In the United States, the Supreme Court tells us, corporations have the status of “people” and thus have attendant constitutional rights including freedom of religion. That allows corporations to decline to participate in aspects of Obamacare if it considers that doing so would be against the corporation’s religious beliefs.

This landmark “Hobby Lobby” ruling followed predictable lines, with five Catholic judges out-voting the Court’s four moderates. Much of the commentary has focused on the doctrine of awarding personhood to corporations. An equally important issue, however, is the role of the 1993 Religious Freedom Restoration Act, whose effects are seen for the first time.

That Act would have been better named the Religious Privilege Establishment Act. It requires that the:

“Government shall not substantially burden a person’s exercise of religion even if the burden results from a rule of general applicability”, with allowed exceptions only where the burden “furthers a compelling governmental interest”, and in addition “is the least restrictive means of furthering that compelling governmental interest”.

This privileges the religious since it grants greater import and status to a religious motivation for doing or not doing something than to a secular motivation for the same thing. Through this promotion of religious belief it is a law “respecting an establishment of religion” and thus it violates the First Amendment. Continue reading

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A “conscience clause” would negate equality under the law

The suggestion of a “conscience clause” opt-out from equality legislation has been floated by no less a person than Lady Hale, Deputy President of Britain’s Supreme Court, and the most senior female judge in the land. The idea is that if treating people equally goes against your conscience then you get to play the “conscience” trump card entitling you to treat people unequally.

Unsurprisingly, some Christians have welcomed the suggestion, which they see as preserving their “religious freedom” against what they see as the encroachment of equality legislation.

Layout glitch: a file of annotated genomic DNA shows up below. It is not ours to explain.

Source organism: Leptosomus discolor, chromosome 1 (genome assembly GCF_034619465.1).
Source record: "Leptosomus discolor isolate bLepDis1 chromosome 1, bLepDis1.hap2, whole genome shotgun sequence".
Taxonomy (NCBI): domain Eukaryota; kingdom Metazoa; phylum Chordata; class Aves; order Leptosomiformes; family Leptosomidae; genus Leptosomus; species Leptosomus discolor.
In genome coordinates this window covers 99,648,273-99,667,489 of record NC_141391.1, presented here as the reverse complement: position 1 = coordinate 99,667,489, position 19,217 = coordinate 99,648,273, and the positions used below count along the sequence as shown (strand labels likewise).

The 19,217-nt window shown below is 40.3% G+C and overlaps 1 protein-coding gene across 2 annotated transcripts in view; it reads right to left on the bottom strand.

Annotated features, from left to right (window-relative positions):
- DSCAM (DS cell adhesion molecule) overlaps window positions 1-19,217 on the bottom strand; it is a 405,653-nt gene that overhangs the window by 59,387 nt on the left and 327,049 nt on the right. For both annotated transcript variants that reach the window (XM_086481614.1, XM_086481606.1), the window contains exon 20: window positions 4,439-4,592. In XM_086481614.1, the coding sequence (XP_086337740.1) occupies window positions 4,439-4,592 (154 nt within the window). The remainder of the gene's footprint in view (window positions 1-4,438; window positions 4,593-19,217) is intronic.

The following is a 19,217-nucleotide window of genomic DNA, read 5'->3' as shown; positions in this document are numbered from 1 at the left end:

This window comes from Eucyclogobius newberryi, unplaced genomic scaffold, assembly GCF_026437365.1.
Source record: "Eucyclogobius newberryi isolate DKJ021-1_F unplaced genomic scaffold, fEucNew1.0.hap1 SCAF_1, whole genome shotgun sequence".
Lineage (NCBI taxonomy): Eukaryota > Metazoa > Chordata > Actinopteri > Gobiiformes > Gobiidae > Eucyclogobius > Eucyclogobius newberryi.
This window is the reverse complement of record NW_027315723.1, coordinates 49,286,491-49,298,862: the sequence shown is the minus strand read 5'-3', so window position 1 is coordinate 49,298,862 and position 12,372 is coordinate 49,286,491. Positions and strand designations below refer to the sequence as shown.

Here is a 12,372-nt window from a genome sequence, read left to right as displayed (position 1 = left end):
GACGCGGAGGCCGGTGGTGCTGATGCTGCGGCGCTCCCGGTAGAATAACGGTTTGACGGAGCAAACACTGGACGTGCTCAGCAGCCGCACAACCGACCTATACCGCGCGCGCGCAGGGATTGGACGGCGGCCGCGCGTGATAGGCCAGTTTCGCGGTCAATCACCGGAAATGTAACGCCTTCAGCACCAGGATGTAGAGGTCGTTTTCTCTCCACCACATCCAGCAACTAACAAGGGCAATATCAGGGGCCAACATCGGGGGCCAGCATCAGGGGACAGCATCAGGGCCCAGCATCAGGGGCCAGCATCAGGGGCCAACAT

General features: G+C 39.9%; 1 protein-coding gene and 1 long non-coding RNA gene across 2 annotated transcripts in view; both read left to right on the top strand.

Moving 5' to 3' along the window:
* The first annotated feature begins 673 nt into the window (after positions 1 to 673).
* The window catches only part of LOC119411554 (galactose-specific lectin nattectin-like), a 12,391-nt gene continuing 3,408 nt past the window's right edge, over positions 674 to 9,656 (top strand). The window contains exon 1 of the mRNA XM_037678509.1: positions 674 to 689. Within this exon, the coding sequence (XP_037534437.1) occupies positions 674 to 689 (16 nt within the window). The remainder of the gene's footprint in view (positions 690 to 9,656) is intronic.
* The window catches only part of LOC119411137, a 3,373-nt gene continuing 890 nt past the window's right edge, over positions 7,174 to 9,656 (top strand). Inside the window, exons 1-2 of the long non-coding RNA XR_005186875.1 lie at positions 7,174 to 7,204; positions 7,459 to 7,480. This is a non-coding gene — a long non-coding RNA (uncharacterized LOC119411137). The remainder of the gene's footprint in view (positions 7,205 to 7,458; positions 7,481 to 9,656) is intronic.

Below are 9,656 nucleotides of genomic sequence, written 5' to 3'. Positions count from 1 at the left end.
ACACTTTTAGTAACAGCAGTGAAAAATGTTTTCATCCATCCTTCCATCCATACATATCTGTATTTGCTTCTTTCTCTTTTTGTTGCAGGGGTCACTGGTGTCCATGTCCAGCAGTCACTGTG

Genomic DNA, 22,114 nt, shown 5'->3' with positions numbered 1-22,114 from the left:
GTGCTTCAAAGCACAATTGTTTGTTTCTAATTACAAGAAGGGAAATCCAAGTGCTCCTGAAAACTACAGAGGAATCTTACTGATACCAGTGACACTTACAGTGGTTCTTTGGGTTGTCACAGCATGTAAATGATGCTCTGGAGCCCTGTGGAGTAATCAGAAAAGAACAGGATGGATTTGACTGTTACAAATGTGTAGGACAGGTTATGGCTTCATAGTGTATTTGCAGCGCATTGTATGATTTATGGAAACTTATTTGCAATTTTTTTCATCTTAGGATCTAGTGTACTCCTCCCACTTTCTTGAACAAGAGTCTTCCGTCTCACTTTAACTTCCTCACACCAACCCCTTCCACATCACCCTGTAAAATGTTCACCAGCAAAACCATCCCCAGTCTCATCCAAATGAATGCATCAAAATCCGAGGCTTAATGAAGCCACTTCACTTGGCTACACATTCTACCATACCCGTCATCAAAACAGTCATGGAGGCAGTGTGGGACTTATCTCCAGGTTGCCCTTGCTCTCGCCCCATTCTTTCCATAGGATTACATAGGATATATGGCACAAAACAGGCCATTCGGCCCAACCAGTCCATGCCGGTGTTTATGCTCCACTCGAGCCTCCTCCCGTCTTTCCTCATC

“It is obvious that there is a growing conflict between religious freedoms and equalities legislation, and that a new balance has to be struck” opines The Telegraph. So, for example, the Christian hoteliers who famously turned away a same-sex couple, and lost the resulting court case, could in future be indulged by a clause that makes “special provisions or exceptions for particular beliefs”. Continue reading

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A review of “Beyond an Absence of Faith”

This review was written for Richard Dawkins Foundation

Beyond an Absence of Faith, edited by Jonathan Pearce and Tristan Vick, brings us the stories of 16 people who came to reject the faith of their upbringing. Most of the writers are American and former Christians, though some are former Muslims. They tell us of their journeys from strong religious faith to atheism, and in the process give a vivid account of the state of Christianity in America today.

What is striking is how all-encompassing and cult-like religious faith can be. These are not the stories of luke-warm believers, but of people for whom religion was a central feature of their lives. We read stories of people brought up in a “fundie bubble” to the extent that:

At one point, I counted five of seven nights of the week as church functions. Monday was a discipleship with a church leader and some students. Wednesday was a youth service. Thursday was a large-group discipleship, where we met at someone’s house for prayer and Bible study. Friday was the “Powerhouse,” a sort of hangout for teens with live music and a small service. Saturday was the Hellfighters service, and Sunday was the main service …

This is coupled with indoctrination of children so complete that one writer recalls:

I came home to an empty house, and became worried that everyone else had been Raptured away while I was out.

Continue reading

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The multiverse as a scientific concept